A significant characteristic of non-linear and chaotic dynamics is that although the underlying theory can be treated in a purely formal way, using abstract equations, it lends itself to an easily visualizable expression in terms of the movement of a system through a landscape of valleys, hills, mountain ridges, saddles and so on. Although the spaces involved may in fact be multidimensional phase-, configurational- or behavior-spaces, nevertheless, there is much to be gained from understanding nature in a purely visual way and geometrical way. Thus, for example, the mathematical description of a limit cycle can be easily conceptualized in terms of a system trapped to move within the confines of a deep circular valley. One can also imagine a system perched on a mountain ridge and about to plunge down one side or the other depending on the slightest wind. Thanks to computer simulations it is also possible to explore the nature of chaotic motion through the various scales of its strange attractor.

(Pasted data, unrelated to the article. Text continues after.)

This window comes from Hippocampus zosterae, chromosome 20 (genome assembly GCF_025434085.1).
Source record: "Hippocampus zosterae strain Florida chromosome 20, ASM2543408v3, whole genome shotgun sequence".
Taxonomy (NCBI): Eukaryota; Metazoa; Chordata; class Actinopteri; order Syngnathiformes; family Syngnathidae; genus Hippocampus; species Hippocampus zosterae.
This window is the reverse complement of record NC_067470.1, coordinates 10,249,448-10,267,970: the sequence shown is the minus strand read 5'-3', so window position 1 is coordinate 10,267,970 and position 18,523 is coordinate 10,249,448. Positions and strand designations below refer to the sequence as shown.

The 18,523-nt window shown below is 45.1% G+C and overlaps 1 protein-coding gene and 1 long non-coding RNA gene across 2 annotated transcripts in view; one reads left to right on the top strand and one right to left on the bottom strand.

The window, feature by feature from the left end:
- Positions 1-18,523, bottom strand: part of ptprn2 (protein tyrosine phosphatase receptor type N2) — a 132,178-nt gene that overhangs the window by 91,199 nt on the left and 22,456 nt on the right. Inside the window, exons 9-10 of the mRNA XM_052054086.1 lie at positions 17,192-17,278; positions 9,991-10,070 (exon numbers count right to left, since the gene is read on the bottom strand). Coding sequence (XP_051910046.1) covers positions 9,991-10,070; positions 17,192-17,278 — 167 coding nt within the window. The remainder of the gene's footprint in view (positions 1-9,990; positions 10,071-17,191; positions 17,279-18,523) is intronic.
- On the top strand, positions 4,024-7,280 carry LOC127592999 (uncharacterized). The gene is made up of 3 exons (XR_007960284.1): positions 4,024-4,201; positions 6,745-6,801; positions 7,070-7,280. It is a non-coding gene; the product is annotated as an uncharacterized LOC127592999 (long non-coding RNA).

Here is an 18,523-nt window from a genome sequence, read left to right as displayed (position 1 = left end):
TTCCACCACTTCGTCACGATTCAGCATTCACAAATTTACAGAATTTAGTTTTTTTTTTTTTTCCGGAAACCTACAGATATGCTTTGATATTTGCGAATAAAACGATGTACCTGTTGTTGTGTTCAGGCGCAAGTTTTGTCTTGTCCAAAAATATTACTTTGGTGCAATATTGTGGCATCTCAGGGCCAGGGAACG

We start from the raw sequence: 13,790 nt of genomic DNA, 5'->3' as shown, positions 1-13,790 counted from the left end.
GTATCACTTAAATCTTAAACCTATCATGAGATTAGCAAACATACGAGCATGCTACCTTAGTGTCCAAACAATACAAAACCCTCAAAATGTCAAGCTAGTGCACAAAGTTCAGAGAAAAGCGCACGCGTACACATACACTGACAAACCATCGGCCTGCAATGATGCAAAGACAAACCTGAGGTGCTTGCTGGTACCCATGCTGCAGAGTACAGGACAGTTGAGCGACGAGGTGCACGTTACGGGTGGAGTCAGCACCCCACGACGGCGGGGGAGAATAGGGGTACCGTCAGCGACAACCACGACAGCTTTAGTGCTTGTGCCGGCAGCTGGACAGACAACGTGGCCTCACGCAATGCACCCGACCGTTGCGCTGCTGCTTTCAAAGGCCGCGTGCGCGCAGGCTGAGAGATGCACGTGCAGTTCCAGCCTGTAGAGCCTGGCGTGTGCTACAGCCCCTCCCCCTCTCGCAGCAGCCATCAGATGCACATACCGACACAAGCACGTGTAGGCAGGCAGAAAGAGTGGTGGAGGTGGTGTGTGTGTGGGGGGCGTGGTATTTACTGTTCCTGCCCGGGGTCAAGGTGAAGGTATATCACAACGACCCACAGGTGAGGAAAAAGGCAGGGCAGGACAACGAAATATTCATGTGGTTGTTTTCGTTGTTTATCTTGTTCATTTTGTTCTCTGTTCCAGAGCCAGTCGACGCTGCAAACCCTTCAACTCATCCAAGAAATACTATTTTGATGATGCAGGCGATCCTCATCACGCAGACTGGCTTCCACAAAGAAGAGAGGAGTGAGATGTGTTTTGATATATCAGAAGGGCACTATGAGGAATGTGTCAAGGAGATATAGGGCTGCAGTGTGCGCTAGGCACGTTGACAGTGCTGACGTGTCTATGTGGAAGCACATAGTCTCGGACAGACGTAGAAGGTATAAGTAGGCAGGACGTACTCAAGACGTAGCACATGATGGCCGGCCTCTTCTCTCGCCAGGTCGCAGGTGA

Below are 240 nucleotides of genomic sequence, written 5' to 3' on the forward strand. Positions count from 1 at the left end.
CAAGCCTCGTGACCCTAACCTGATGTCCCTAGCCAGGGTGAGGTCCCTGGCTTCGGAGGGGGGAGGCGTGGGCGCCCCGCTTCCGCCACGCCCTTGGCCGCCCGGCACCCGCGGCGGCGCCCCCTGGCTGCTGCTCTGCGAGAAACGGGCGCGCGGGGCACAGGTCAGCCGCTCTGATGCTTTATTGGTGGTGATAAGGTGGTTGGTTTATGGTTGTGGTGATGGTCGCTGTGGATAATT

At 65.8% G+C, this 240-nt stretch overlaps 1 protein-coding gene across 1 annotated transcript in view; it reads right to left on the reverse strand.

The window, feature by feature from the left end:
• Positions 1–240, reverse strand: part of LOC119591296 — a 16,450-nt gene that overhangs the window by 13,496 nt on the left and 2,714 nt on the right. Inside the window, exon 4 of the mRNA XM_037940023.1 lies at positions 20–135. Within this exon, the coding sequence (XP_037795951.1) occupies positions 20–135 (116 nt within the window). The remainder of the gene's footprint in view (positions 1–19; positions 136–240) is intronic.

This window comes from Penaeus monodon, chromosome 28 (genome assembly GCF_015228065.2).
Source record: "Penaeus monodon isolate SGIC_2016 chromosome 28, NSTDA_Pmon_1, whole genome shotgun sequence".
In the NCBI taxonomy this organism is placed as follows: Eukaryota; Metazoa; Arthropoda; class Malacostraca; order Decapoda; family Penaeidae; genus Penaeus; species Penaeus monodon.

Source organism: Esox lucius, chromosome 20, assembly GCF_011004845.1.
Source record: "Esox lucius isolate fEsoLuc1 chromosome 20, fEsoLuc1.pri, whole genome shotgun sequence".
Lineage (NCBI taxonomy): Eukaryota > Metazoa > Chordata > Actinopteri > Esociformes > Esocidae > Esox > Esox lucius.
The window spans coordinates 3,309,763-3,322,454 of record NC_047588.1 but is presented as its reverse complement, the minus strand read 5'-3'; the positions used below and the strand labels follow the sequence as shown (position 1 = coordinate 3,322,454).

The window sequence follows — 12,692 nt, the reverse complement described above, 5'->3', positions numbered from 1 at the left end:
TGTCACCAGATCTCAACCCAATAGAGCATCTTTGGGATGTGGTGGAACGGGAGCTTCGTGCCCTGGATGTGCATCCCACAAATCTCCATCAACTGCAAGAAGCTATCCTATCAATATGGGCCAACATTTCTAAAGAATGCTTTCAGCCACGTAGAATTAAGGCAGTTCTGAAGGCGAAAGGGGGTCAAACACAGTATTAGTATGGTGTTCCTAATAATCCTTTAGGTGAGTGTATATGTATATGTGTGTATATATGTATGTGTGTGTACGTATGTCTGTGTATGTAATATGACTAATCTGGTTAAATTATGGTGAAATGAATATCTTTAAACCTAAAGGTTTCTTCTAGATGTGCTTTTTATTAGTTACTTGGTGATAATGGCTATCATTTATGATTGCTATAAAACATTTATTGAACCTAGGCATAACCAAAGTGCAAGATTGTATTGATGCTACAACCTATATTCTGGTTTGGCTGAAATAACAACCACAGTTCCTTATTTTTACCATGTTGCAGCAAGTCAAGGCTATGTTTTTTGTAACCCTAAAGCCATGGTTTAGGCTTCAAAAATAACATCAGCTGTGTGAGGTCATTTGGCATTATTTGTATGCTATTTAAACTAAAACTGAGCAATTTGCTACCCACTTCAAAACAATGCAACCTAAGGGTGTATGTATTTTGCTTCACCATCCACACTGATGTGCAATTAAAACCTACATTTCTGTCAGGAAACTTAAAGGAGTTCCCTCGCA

This introduction of geometrical and pictorial images is particularly important when it comes to psychology and sociology for it opens up new ways of thinking that are not always possible when one deals with nature in purely abstract and numerical ways. Indeed, spatial imagery seems particularly appropriate; after all, we tend to use spatial metaphors when talking about our inner life; we are “up in the air”, “in a strange space”, “loosing direction”, “following a path” and “becoming disoriented”. That great summing up of the medieval world, Dante’s Divine Comedy, drew upon a sacred geometry in which everything and everyone had their place. The poem begins with one who has lost his way in a dark wood. By making a journey though a highly structured landscape the traveler moves towards harmony and balance. Dante’s landscape is at one and the same time theological, cosmological, social and individual; it is an image of the integration of the psyche and of the dynamics of the solar system, for both individual and cosmos are subject to that same love that moves the sun and stars.